Pursuing the strategy advocated by Pollack thus runs the risk of increasing regional instability and drawing the United States into a prolonged stability operation. It comes with a hundred billion dollar price tag and clear diplomatic costs. Washington could certainly have good reason to bear these costs and run these risks if there was a significant American interest at stake. The United States has one overriding interest in Syria: to defeat the Islamic State and, more generally, contain the Salafist-Jihadist menace. In contrast, getting rid of Assad is a minor gain that comes with its own risks since the United States cannot be sure that a post-Assad Syria would be conducive to American interests. Moreover, no matter how odorous Assad is on humanitarian grounds, he is not a direct threat to the United States or its key allies. The only security gain from replacing Assad by a more compliant regime is that it would undercut Hezbollah’s supply lines. While this would go some way towards furthering Israeli security, it would hardly be a major transformation since Israel can already deter and punish Hezbollah at will, and the latter would survive Assad’s ouster because it has deep roots in Lebanon. In other words, the security gains to Israel from Assad’s ouster are marginal.

In terms of securing the United States’ principal interest of defeating the Salafist-Jihadist threat, it is not clear at all that Pollack’s high-risk strategy is the best course of action, especially given that there is a straightforward alternative that comes with fewer risks. This alternative, of course, is backing Assad. The central government’s army still constitutes the dominant military force in the Syrian conflict. Assad has a clear interest in bringing northern Syria back under his rule. American airstrikes are insufficient to defeat the Islamic State. To secure the defeat of the Islamic State, Washington should coordinate with Damascus, Erbil, and Tehran. The Islamic State will not be able to survive a concerted attack on three fronts. Needless to say, this requires significant coordination with Tehran; a process that is already well-advanced. Stratfor reported on August 20, 2014, that “Washington and Tehran agreed on the limited force the Quds Force has deployed in Iraq’s Diyala province to fight alongside Kurdish peshmerga forces against the Islamic State.” The Obama administration seems finally to have moved to the right strategy.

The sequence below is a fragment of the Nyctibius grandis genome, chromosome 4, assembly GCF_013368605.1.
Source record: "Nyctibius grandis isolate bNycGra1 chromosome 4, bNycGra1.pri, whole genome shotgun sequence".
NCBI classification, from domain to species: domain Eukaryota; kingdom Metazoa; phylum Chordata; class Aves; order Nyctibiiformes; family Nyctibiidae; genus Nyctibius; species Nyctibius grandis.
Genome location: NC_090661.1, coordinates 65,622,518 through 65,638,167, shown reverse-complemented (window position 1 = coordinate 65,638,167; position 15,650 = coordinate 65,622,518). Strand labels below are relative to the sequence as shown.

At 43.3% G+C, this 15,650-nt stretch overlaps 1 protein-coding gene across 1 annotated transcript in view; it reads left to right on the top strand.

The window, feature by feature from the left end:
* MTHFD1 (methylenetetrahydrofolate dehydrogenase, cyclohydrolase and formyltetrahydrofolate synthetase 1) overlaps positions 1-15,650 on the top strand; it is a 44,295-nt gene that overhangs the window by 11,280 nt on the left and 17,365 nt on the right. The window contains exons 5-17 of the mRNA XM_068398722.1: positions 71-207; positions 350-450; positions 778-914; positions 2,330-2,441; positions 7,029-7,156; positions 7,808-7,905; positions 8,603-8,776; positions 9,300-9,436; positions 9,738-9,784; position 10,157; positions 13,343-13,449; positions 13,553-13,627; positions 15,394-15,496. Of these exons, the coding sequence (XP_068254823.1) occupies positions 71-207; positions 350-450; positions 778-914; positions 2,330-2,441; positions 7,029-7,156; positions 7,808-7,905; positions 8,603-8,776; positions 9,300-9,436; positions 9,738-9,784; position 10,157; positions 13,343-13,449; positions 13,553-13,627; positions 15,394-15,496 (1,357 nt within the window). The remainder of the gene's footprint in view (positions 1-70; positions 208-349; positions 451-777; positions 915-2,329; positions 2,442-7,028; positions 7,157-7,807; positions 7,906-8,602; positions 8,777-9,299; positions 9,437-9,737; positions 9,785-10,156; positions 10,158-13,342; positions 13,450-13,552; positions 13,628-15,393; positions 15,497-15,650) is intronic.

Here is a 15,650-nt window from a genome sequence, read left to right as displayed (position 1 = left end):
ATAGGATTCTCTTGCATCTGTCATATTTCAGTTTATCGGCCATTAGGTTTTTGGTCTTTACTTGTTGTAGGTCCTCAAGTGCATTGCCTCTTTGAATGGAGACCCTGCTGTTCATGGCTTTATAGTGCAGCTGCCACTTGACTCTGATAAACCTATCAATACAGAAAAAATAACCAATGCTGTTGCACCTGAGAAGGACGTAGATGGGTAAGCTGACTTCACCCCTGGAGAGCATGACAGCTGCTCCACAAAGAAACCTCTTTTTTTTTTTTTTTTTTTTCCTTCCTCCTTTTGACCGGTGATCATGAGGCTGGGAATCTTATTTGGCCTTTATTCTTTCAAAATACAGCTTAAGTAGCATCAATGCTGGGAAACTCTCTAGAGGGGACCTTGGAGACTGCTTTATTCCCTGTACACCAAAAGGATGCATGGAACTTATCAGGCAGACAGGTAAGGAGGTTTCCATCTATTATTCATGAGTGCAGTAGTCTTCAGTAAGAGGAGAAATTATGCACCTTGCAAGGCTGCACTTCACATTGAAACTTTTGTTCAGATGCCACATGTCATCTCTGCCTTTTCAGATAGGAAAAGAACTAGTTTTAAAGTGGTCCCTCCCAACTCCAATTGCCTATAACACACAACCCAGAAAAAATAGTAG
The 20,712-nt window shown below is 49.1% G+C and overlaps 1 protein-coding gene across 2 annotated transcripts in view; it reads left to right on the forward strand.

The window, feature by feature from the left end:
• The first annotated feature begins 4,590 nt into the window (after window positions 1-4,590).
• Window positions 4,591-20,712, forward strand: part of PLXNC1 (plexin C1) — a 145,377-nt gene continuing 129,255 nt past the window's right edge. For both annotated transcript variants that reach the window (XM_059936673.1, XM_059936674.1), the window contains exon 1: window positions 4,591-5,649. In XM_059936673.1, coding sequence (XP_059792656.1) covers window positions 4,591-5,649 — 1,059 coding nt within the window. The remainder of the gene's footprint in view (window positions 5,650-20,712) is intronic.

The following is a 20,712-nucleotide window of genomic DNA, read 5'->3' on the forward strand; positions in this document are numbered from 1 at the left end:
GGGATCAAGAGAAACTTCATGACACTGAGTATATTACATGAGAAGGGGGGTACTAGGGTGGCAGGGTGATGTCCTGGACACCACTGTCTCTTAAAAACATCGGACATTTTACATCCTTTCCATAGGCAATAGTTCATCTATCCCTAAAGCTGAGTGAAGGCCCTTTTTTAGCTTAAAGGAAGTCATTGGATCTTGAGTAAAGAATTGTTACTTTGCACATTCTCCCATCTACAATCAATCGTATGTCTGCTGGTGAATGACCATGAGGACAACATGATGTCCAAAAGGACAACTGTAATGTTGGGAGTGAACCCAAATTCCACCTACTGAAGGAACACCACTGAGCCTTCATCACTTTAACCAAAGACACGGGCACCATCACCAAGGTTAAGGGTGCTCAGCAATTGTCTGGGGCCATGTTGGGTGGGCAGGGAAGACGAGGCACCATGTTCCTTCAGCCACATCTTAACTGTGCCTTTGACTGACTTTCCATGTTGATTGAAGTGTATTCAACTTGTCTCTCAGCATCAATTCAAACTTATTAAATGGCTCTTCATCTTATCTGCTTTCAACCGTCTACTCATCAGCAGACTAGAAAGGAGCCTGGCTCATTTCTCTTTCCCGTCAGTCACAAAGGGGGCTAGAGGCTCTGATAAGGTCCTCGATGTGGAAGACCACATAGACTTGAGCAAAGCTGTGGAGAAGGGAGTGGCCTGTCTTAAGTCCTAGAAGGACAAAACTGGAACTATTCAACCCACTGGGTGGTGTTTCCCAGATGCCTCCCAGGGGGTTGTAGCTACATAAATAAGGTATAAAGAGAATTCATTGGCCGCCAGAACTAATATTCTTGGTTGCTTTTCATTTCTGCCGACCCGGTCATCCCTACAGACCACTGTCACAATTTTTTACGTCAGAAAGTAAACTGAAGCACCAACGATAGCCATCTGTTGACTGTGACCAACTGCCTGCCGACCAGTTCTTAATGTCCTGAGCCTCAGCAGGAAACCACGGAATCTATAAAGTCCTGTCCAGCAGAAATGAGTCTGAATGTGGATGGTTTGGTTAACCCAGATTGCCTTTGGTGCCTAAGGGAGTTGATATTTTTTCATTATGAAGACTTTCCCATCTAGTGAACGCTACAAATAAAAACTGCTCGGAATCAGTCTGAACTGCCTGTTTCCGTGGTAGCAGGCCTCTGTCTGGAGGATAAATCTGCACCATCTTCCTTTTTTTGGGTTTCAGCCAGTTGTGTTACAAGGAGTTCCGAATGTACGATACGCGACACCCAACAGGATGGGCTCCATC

It is clear that Assad has refrained from attacking the Islamic State to undermine Western opposition to his rule: “this is what you will get if I am kicked out.” This doesn’t mean that Washington should continue to seek his ouster anyway. There is no shame is admitting that Assad’s poison pill is an effective deterrent. Washington should not let its humanitarian rhetoric get in the way of pursuing the right strategy to ensure its primacy security interests. Assad may be a butcher, but he is the best man for the job. Pollack’s strategy to oust Assad can work. But it serves no discernible American interest and comes with significant risks and costs. Instead of launching such an ambitious project, the US should hold its nose and work with Assad to defeat the Islamic State.